Ankhi Das stepped down as Facebook public policy director for India, South and Central Asia on Tuesday. Facebook said Das stepped down to pursue interests in public service. Shivnath Thukral, WhatsApp's current public policy director, has been asked to take over Das's duties on an interim basis until a replacement can be found, TIME reported.
However, there has been no official word from the company yet.
Thukral worked for two years as the Facebook's public policy director for India and South Asia until March 2020.
More significantly, TIME reports notes that Thukral was associated with BJP during the party's campaign in General Elections in 2014. In other words, TIME alleges that Thukral was close to BJP. According to the report, in 2019, he also walked out of a meeting when concerns were raised about a BJP leader's Facebook post that suggested Muslims were rapists. That Facebook post, even though it was flagged off as hate speech internally, remained online for over a year. It was removed only after TIME highlighted it.
The TIME allegations are significant because the resignation of Ankhi Das came several weeks after the Wall Street Journal and TIME highlighted how she allegedly shielded Facebook posts made by BJP leaders. Some of these posts were highlighted as hate speech by Facebook staffers but the company reportedly did not remove them or took any action against the leaders who made these posts because Ankhi Das intervened on their behalf.
Facebook, however, has said that the resignation of Ankhi das is not related to her alleged role in shielding hate speech on the platform.
"Ankhi has decided to step down from her role in Facebook to pursue her interest in public service. Ankhi was one of our earliest employees in India and played an instrumental role in the growth of the company and its services over the last 9 years," Ajit Mohan, Managing Director India of Facebook, said in a statement to India Today Tech. Das was last week called by a Parliamentary panel to discuss Facebook's stand on India's upcoming data protection bill.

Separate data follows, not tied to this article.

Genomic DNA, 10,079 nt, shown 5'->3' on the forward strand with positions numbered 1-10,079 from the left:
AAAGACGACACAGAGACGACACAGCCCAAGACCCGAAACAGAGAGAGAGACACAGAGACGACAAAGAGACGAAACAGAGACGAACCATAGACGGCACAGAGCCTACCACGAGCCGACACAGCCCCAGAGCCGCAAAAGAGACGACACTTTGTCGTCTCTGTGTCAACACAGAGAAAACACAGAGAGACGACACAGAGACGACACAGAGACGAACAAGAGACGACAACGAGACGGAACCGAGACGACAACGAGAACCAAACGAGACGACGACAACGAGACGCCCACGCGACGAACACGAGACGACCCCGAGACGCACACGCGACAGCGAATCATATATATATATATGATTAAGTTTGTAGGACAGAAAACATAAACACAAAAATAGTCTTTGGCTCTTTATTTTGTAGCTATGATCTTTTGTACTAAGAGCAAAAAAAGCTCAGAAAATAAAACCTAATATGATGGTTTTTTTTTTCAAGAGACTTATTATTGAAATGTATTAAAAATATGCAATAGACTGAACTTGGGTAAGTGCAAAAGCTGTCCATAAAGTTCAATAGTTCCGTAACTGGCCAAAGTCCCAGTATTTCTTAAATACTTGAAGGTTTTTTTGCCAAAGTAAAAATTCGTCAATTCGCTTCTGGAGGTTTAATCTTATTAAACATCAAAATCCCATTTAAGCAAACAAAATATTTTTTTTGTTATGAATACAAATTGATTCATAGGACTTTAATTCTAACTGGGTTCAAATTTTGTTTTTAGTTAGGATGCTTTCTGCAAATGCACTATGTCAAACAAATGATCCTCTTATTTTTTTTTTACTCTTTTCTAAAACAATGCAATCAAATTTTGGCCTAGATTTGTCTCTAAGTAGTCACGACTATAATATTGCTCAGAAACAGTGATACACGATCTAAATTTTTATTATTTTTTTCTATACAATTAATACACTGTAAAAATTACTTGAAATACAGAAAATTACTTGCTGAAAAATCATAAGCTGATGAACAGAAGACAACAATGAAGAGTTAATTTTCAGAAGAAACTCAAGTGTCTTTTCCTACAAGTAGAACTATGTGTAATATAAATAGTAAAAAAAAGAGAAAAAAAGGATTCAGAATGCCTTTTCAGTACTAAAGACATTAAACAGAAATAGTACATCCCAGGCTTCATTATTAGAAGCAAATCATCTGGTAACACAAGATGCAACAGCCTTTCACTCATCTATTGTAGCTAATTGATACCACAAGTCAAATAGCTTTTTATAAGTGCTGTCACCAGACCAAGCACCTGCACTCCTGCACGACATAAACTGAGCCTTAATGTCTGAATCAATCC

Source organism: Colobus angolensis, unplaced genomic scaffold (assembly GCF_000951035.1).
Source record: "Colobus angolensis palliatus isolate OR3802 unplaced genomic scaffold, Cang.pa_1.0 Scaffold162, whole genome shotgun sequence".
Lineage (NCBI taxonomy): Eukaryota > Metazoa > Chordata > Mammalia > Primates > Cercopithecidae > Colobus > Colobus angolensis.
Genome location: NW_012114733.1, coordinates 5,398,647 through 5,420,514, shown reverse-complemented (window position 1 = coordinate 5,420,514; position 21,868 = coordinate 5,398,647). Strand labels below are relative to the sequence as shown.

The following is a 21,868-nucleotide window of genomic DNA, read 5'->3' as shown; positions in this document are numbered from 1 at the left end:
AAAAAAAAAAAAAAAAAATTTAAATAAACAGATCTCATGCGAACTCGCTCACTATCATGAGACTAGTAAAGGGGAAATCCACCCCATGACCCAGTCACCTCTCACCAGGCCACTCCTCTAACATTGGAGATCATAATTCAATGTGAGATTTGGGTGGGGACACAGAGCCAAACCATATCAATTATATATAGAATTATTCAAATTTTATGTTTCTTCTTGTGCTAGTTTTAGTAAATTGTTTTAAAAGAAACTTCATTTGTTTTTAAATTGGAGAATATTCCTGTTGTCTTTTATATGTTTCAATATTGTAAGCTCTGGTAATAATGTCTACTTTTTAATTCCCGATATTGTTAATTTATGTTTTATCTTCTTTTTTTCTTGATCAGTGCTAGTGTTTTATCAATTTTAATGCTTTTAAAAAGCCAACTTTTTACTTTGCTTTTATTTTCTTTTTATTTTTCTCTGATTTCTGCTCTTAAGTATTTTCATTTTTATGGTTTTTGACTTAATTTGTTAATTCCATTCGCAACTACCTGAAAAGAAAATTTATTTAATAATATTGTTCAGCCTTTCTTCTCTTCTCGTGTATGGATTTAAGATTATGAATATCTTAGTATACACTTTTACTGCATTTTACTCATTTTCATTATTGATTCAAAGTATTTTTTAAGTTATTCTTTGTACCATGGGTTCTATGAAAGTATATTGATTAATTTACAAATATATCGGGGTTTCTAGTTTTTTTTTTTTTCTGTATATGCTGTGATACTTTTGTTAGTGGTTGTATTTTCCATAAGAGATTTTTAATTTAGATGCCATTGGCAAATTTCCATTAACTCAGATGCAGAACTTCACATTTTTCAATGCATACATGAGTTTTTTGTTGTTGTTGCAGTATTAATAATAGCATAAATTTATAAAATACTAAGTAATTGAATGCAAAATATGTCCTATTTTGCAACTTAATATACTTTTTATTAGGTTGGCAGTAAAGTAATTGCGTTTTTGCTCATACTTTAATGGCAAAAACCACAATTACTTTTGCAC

In recent times Facebook executives have faced increasing scrutiny about the way the company treats and deals with hate speech. Until a few weeks ago, Facebook CEO Mark Zuckerberg did not believe that denying Holocaust, an event that saw death of millions of Jews and hate crime against them, as hate speech. However, recently, and two years after he refused to call Holocaust denial hate speech, Zuckerberg changed his stance.
"Today we're updating our hate speech policy to ban Holocaust denial," Zuckerberg said in a Facebook post. "We've long taken down posts that praise hate crimes or mass murder, including the Holocaust. But with rising anti-Semitism, we're expanding our policy to prohibit any content that denies or distorts the Holocaust as well. If people search for the Holocaust on Facebook, we'll start directing you to authoritative sources to get accurate information."
However, even as Facebook's policy on hate speech evolves, the case of India shows that the company can still seem to be quite selective in the way it applies policies. Allegations that Facebook is biased in favour of BJP leaders have been made by Congress and other political parties in India. In that context, Thukral's appointment is bound to raise eyebrows. India Today Tech has reached out to Facebook for a comment on the TIME report and we will update the company if and when we receive inputs from the company.
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